Does IBS Cause Lower Back Pain?
In my practice, clients with a primary presenting symptom of lower back pain. Often also report having irritable bowel syndrome (IBS) symptoms such as bloating, constipation, diarrhea and gas.
To the client, these two conditions appear unrelated.
But are they?
Does IBS cause lower back pain?
Research has found that IBS is associated with unrelated extra-intestinal symptoms, including Chronic Fatigue Syndrome, depression and Fibromyalgia.
Association of symptoms means that they usually appear together. It does not mean that one condition may cause the other.
For example, because many of my clients with lower back pain also have IBS does not mean the latter caused the former.
To say that one condition causes another, you would have to observe that by treating one, the other also resolves.
In this article, I will outline a client case study whose back pain and IBS symptoms resolved on a low FODMAP diet.
Kelly, 35, is a yoga teacher working in downtown Ottawa.
While participating in a yoga class, I noticed that she avoided doing any postures involving twisting.
After the class, I asked whether Kelly suffered from lower back pain.
She said she did.
Kelly explained that the pain had started some four weeks previously. She had been receiving chiropractic care with a limited reduction in symptoms.
I indicated that if physical symptoms do not respond to physical therapy, an underlying condition often drives the problem.
I suggested that she come for a consultation with me so that I could assess her back pain and what might be causing it.
A week later, she came for an initial consultation, and I took a complete medical history.
As well as suffering from lower back pain, she complained of digestive symptoms, including abdominal discomfort, bloating, diarrhea and gas. She had experienced these symptoms since she was a teenager.
She had tried removing gluten from her diet to help her symptoms (which it did) but said that it was socially too stressful to maintain the diet.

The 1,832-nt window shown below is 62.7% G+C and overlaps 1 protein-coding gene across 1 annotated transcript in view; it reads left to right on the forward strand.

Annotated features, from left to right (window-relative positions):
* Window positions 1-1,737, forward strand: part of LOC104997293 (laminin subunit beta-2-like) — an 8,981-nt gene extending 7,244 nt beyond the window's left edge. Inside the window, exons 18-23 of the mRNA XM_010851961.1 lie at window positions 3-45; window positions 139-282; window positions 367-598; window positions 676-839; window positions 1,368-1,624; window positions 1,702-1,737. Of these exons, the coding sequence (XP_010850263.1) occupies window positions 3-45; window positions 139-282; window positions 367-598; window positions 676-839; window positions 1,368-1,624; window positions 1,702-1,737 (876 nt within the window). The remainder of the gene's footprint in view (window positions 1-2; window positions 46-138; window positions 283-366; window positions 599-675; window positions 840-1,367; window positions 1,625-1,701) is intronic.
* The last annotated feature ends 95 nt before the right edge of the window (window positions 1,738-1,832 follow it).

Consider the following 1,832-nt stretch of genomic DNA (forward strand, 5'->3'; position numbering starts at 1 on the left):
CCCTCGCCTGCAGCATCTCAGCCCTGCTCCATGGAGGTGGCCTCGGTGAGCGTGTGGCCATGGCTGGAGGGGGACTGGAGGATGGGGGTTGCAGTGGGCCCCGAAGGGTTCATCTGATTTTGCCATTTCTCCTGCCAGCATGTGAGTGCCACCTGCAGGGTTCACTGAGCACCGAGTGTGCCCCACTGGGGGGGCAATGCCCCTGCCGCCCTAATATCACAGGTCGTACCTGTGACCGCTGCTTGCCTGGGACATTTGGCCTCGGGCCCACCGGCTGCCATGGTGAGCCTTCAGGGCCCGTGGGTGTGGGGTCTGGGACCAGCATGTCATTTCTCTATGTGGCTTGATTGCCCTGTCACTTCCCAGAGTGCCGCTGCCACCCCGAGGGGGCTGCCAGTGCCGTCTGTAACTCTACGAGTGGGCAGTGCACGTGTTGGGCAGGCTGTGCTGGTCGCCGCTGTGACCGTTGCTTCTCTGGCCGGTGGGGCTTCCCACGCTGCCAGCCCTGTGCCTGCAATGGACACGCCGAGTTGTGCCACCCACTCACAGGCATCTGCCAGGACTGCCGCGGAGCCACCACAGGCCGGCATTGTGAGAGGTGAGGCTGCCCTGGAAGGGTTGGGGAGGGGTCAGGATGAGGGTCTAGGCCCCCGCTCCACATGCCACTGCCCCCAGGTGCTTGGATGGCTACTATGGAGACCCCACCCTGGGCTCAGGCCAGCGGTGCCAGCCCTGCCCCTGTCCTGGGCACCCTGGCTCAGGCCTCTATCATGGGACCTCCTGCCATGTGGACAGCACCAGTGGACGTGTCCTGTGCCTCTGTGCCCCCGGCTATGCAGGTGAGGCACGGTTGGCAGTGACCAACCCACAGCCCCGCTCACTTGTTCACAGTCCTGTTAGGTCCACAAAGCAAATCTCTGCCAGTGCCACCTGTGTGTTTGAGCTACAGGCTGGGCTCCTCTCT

On examination, I identified that her muscles were hypertonic or tight, and some of the primary muscles supporting her lower back were not functioning well.
I explained to Kelly that, in my experience, tight and poorly functioning muscles are often a cause and sign of low-grade inflammation.
Furthermore, this inflammation often stems from problems in your digestion.
Some years previously, Kelly was referred by her family to a Gastroenterologist about her digestive symptoms and was diagnosed with IBS.
Recent research has found that approximately 80% of people with IBS have a condition called Small Intestinal Bacterial Overgrowth, or SIBO.
SIBO is a condition where your friendly bacteria that usually live in your large bowel overgrow into your small intestine. One of the functions of the friendly bacteria is to break down fermentable carbohydrates known as FODMAPs.
When this process occurs in the small bowel, it can lead to a build of gases causing the symptoms of bloating, constipation, diarrhea, and inflammation that can spread throughout the body.
Research has also shown that a low FODMAP diet can help reduce symptoms of IBS.
With this information in mind, I explained to Kelly that I thought her poor digestive health might be causing her back pain and suggested that she try following a low FODMAP diet for two weeks.
Due to her experience of following diets, she was a little anxious but said she would think about it. I said that was, of course, her decision and to do what she could manage without getting too stressed.
Two weeks later, at our follow-up appointment, she said that, on reflection, she had decided to embrace the diet entirely. Furthermore, she reported significant improvement in her digestive symptoms and lower back pain.
Interestingly, she noticed that when she veered away from the diet on one occasion, she observed her lower back symptoms worse the following day.
Based on the clinical outcome, we could assume that Kelly’s back pain resulted from her IBS.
Can we expect everyone with lower back pain and IBS to have the same outcome? The answer, of course, is no.
We would have to conduct a much larger study to make that conclusion.
That being said, changing one’s diet is a relatively low-risk therapeutic intervention compared to long-term use of anti-inflammatory medication.
If you do suffer from lower back pain that has not responded to the physical treatment and, at the same time, suffer from IBS symptoms, following a 2-week low Fodmap diet would be a safe option.
This article is not intended to provide medical advice, diagnosis or treatment.
Now I’d like to hear from you. Do you suffer from lower back pain and IBS? Have you tried a low FODMAP diet? Let us know in the comments below.